Mayben's issues with grades weren't due to a lack of intelligence, but a result of his regularly skipping classes and tests. Mayben said no one at Troy worried about him attending class as long as he was delivering on the court.

"I did what I wanted to do and nobody said anything about it," he said. "Nobody said anything about me going to school and leaving early and coming back for practice."

Troy athletic director Paul Reinisch, who took over after Mayben graduated, said the department has stiffened rules on athletes skipping classes, but admitted that none were in place while Mayben was at Troy.

"They didn't have a policy in place which penalized students for cutting a class," Reinisch said. "Each coach may have handled that differently, but now not only do we have a policy in place, but we enforce that policy with no exceptions."

Mayben's school troubles caught up with him at the end of his senior year. He had the necessary SAT scores, but his grade-point average did not meet NCAA eligibility requirements.

Two days before graduation, Mayben was told by the Syracuse coaching staff that he would need to attend prep school because the university didn't accept non-qualifiers.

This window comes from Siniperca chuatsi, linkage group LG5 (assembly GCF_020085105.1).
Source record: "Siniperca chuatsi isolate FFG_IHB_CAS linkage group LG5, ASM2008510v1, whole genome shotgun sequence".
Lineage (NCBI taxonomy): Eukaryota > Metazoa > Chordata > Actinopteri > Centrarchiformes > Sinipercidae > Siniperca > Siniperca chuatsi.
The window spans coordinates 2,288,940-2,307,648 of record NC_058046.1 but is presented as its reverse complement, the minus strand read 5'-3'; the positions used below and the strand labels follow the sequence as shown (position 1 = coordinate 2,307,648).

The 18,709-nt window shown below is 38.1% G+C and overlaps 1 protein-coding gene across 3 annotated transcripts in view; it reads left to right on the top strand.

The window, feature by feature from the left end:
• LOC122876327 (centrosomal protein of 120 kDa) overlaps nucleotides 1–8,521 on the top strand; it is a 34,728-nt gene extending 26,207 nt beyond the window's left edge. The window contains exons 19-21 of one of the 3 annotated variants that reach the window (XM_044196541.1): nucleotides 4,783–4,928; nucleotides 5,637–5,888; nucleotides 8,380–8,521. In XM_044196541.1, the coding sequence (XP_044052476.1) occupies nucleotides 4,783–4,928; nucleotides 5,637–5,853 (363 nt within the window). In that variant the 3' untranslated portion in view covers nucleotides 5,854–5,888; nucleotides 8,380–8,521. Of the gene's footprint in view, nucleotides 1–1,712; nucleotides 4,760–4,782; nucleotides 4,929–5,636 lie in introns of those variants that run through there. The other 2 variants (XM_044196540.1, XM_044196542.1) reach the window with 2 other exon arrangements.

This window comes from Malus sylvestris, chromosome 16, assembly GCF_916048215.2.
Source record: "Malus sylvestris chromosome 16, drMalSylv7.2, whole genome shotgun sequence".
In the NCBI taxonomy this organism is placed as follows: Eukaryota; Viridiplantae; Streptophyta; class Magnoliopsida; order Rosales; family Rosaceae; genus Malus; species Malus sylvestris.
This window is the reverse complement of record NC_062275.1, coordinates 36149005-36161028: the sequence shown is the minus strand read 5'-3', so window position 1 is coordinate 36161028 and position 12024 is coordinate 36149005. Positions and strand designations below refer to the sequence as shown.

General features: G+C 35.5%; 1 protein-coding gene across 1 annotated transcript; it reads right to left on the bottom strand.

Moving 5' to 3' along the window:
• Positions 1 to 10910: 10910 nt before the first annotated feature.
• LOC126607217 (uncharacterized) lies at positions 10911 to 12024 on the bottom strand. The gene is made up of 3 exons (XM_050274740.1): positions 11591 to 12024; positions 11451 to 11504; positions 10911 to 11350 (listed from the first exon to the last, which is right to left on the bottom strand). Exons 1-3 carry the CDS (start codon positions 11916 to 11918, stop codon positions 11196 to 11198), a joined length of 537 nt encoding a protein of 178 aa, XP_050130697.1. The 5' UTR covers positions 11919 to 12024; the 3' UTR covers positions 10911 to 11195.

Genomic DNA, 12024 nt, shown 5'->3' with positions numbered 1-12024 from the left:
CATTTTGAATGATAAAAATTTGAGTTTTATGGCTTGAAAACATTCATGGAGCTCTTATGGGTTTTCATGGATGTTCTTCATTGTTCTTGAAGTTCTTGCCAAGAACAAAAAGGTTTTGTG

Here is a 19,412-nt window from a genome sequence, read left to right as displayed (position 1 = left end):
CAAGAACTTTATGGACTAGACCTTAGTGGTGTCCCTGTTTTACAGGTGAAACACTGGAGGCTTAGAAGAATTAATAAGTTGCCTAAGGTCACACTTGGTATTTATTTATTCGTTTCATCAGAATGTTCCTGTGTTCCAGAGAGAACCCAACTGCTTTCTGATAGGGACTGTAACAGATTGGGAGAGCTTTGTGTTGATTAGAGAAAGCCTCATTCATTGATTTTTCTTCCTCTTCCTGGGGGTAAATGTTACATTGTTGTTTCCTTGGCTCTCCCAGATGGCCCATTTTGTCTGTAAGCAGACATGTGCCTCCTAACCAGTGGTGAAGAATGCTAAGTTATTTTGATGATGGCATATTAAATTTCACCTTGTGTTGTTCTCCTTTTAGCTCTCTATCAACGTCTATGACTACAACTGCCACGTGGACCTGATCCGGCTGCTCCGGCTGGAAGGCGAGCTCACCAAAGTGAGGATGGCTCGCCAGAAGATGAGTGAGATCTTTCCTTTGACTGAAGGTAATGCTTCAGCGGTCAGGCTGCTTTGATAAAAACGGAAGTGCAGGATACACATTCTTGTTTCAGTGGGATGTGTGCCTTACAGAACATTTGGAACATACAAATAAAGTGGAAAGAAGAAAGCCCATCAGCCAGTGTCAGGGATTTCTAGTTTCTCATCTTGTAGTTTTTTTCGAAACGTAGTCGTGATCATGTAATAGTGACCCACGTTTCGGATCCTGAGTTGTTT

"We told him that if he went to prep school and qualified that we would still take him," Syracuse coach Jim Boeheim said. "I loved him. We recruited him for three years, but he didn't get his qualifying score so we couldn't do anything with him."

Mayben had no interest in going to prep school - he attended the Winchendon School after quitting the Troy team his junior year, only to return home a week later - and asked to be let out of his letter-of-intent.

"If I went to prep school I could have gone to whatever college I wanted," Mayben said. "But after everything I went through in high school it didn't mean that much to me to go back to high school for another year. Either I was going to be able to get in somewhere or I was going to give it up."

A face in the crowd
Mayben came close to giving up on basketball. He was ready to enroll at Hudson Valley Community College in Troy until Hart contacted UMass coach Travis Ford to see if Mayben could get into the school, which, unlike Syracuse and many other programs, accepts academic non-qualifiers.

After Hart set up a meeting in Amherst between the two last summer, Ford and Mayben decided UMass was the right fit for both sides.

With Mayben paying his own way last year, there wasn't much risk involved for UMass. Ford knew plenty about the talent Mayben possessed on the court. His main concern was that Mayben would perform well enough in the classroom to become eligible.

"Last year, for a lot of reasons, I didn't track every move he made," said Ford, who is entering his second season in Amherst. "I wanted to see if he could do it. He developed some discipline and commitment."

For the first time in years Mayben's identity wasn't tied to basketball. He was just one of 20,000 students on campus.